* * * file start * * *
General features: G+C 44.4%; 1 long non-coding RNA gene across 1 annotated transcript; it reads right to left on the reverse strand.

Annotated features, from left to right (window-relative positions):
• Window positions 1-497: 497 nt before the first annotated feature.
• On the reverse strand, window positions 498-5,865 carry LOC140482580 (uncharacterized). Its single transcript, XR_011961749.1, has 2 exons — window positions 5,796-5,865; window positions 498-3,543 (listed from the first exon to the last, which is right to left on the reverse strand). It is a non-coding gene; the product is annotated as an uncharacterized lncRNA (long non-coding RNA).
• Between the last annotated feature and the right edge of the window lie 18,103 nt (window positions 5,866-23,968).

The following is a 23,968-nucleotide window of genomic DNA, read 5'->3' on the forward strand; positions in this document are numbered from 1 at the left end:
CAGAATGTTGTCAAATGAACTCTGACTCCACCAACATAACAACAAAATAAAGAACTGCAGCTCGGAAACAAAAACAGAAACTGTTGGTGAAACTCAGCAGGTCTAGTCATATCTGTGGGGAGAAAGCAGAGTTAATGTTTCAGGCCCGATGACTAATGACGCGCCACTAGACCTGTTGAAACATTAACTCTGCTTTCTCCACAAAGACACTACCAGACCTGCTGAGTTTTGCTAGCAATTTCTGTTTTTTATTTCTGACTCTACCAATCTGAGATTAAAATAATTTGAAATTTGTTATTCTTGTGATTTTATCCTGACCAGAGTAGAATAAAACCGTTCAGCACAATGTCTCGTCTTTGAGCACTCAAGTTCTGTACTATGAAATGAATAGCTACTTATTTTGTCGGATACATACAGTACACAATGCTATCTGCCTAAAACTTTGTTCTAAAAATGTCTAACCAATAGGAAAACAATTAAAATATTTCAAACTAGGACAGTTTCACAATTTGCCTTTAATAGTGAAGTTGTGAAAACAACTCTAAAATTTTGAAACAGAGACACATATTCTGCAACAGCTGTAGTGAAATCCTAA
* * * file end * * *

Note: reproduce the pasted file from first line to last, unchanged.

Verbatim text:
General features: G+C 44.4%; 1 long non-coding RNA gene across 1 annotated transcript; it reads right to left on the reverse strand.

Annotated features, from left to right (window-relative positions):
• Window positions 1-497: 497 nt before the first annotated feature.
• On the reverse strand, window positions 498-5,865 carry LOC140482580 (uncharacterized). Its single transcript, XR_011961749.1, has 2 exons — window positions 5,796-5,865; window positions 498-3,543 (listed from the first exon to the last, which is right to left on the reverse strand). It is a non-coding gene; the product is annotated as an uncharacterized lncRNA (long non-coding RNA).
• Between the last annotated feature and the right edge of the window lie 18,103 nt (window positions 5,866-23,968).

The following is a 23,968-nucleotide window of genomic DNA, read 5'->3' on the forward strand; positions in this document are numbered from 1 at the left end:
CAGAATGTTGTCAAATGAACTCTGACTCCACCAACATAACAACAAAATAAAGAACTGCAGCTCGGAAACAAAAACAGAAACTGTTGGTGAAACTCAGCAGGTCTAGTCATATCTGTGGGGAGAAAGCAGAGTTAATGTTTCAGGCCCGATGACTAATGACGCGCCACTAGACCTGTTGAAACATTAACTCTGCTTTCTCCACAAAGACACTACCAGACCTGCTGAGTTTTGCTAGCAATTTCTGTTTTTTATTTCTGACTCTACCAATCTGAGATTAAAATAATTTGAAATTTGTTATTCTTGTGATTTTATCCTGACCAGAGTAGAATAAAACCGTTCAGCACAATGTCTCGTCTTTGAGCACTCAAGTTCTGTACTATGAAATGAATAGCTACTTATTTTGTCGGATACATACAGTACACAATGCTATCTGCCTAAAACTTTGTTCTAAAAATGTCTAACCAATAGGAAAACAATTAAAATATTTCAAACTAGGACAGTTTCACAATTTGCCTTTAATAGTGAAGTTGTGAAAACAACTCTAAAATTTTGAAACAGAGACACATATTCTGCAACAGCTGTAGTGAAATCCTAA